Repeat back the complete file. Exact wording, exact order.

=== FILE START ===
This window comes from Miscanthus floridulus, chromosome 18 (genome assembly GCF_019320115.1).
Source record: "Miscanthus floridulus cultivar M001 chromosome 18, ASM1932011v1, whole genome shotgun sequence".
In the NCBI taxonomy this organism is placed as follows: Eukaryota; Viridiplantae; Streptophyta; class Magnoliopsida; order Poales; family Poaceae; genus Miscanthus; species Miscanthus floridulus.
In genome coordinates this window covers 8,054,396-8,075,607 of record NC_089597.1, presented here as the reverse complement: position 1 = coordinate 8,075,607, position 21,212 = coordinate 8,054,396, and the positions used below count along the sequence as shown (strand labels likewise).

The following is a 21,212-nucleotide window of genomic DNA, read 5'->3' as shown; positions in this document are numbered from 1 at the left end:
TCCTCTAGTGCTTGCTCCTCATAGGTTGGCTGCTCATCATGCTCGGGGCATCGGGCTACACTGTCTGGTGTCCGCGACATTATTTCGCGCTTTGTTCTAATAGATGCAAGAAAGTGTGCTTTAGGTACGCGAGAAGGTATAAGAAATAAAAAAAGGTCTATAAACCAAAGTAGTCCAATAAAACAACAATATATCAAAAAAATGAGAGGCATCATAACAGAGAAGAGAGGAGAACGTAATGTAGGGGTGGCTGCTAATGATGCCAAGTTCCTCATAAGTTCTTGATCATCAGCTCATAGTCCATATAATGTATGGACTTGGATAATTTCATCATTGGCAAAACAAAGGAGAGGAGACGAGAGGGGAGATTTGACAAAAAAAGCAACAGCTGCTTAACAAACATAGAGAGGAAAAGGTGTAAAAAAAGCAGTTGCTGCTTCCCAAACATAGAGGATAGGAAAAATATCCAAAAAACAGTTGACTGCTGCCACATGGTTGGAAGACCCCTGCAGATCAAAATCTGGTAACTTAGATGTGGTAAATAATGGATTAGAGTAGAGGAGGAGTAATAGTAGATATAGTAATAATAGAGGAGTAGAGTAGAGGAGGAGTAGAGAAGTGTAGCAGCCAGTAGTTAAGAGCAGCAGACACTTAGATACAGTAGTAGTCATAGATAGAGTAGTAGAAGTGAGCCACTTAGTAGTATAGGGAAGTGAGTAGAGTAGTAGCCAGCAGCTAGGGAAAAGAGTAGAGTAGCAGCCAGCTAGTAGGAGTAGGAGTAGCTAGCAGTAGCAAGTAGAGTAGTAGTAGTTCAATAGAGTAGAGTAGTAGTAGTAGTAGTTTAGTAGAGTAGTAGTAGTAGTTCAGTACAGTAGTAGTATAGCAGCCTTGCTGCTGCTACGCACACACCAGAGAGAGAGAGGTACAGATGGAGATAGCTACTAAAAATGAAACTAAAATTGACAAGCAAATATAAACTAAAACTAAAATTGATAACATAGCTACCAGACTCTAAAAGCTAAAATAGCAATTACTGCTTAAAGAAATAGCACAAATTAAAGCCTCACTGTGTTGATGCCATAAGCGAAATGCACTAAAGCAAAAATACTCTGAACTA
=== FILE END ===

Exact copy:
This window comes from Miscanthus floridulus, chromosome 18 (genome assembly GCF_019320115.1).
Source record: "Miscanthus floridulus cultivar M001 chromosome 18, ASM1932011v1, whole genome shotgun sequence".
In the NCBI taxonomy this organism is placed as follows: Eukaryota; Viridiplantae; Streptophyta; class Magnoliopsida; order Poales; family Poaceae; genus Miscanthus; species Miscanthus floridulus.
In genome coordinates this window covers 8,054,396-8,075,607 of record NC_089597.1, presented here as the reverse complement: position 1 = coordinate 8,075,607, position 21,212 = coordinate 8,054,396, and the positions used below count along the sequence as shown (strand labels likewise).

The following is a 21,212-nucleotide window of genomic DNA, read 5'->3' as shown; positions in this document are numbered from 1 at the left end:
TCCTCTAGTGCTTGCTCCTCATAGGTTGGCTGCTCATCATGCTCGGGGCATCGGGCTACACTGTCTGGTGTCCGCGACATTATTTCGCGCTTTGTTCTAATAGATGCAAGAAAGTGTGCTTTAGGTACGCGAGAAGGTATAAGAAATAAAAAAAGGTCTATAAACCAAAGTAGTCCAATAAAACAACAATATATCAAAAAAATGAGAGGCATCATAACAGAGAAGAGAGGAGAACGTAATGTAGGGGTGGCTGCTAATGATGCCAAGTTCCTCATAAGTTCTTGATCATCAGCTCATAGTCCATATAATGTATGGACTTGGATAATTTCATCATTGGCAAAACAAAGGAGAGGAGACGAGAGGGGAGATTTGACAAAAAAAGCAACAGCTGCTTAACAAACATAGAGAGGAAAAGGTGTAAAAAAAGCAGTTGCTGCTTCCCAAACATAGAGGATAGGAAAAATATCCAAAAAACAGTTGACTGCTGCCACATGGTTGGAAGACCCCTGCAGATCAAAATCTGGTAACTTAGATGTGGTAAATAATGGATTAGAGTAGAGGAGGAGTAATAGTAGATATAGTAATAATAGAGGAGTAGAGTAGAGGAGGAGTAGAGAAGTGTAGCAGCCAGTAGTTAAGAGCAGCAGACACTTAGATACAGTAGTAGTCATAGATAGAGTAGTAGAAGTGAGCCACTTAGTAGTATAGGGAAGTGAGTAGAGTAGTAGCCAGCAGCTAGGGAAAAGAGTAGAGTAGCAGCCAGCTAGTAGGAGTAGGAGTAGCTAGCAGTAGCAAGTAGAGTAGTAGTAGTTCAATAGAGTAGAGTAGTAGTAGTAGTAGTTTAGTAGAGTAGTAGTAGTAGTTCAGTACAGTAGTAGTATAGCAGCCTTGCTGCTGCTACGCACACACCAGAGAGAGAGAGGTACAGATGGAGATAGCTACTAAAAATGAAACTAAAATTGACAAGCAAATATAAACTAAAACTAAAATTGATAACATAGCTACCAGACTCTAAAAGCTAAAATAGCAATTACTGCTTAAAGAAATAGCACAAATTAAAGCCTCACTGTGTTGATGCCATAAGCGAAATGCACTAAAGCAAAAATACTCTGAACTA